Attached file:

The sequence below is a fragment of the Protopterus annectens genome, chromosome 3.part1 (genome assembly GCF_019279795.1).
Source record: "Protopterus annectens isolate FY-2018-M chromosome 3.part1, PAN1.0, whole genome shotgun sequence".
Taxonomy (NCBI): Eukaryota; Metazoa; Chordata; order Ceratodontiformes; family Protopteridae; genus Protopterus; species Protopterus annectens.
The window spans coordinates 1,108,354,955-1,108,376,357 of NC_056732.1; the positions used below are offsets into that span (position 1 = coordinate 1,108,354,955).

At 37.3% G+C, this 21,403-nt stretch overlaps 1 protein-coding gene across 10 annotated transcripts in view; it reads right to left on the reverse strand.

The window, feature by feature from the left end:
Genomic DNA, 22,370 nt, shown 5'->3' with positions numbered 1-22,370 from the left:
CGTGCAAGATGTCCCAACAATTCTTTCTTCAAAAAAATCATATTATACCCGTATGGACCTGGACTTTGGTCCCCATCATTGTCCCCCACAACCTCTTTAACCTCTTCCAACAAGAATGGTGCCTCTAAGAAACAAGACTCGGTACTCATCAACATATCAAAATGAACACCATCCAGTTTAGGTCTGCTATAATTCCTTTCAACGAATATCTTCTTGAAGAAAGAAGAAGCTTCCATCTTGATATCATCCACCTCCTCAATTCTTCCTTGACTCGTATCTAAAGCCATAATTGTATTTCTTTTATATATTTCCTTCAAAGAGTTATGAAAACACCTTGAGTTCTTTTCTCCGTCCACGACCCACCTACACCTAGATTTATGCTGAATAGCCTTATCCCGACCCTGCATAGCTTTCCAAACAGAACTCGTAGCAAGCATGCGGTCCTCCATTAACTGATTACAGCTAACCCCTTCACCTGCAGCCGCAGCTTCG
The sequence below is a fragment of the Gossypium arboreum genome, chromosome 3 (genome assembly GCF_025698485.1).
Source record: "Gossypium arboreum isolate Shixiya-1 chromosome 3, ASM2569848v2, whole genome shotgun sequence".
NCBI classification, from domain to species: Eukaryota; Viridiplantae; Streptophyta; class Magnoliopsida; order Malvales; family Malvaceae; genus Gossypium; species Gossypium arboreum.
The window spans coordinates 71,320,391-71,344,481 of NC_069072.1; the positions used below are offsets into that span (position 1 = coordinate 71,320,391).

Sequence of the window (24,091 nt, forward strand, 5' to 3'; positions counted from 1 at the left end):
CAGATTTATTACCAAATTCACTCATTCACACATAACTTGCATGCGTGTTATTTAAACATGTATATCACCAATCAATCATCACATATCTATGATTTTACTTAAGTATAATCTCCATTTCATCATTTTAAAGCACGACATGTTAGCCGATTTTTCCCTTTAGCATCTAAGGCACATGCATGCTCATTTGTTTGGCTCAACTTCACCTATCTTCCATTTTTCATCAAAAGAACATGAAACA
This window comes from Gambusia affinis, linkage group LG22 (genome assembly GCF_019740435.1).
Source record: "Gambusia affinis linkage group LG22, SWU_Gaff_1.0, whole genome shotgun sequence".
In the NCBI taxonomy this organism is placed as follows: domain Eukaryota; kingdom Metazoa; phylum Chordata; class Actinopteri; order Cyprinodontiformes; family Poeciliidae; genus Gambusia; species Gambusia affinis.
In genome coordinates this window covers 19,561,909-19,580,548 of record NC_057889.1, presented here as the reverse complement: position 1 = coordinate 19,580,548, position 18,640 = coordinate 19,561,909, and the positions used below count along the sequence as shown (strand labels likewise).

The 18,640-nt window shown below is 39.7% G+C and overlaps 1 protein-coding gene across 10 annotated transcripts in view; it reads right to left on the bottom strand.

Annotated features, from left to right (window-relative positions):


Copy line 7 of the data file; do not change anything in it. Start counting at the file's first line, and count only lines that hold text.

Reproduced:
Genomic DNA, 22,370 nt, shown 5'->3' with positions numbered 1-22,370 from the left: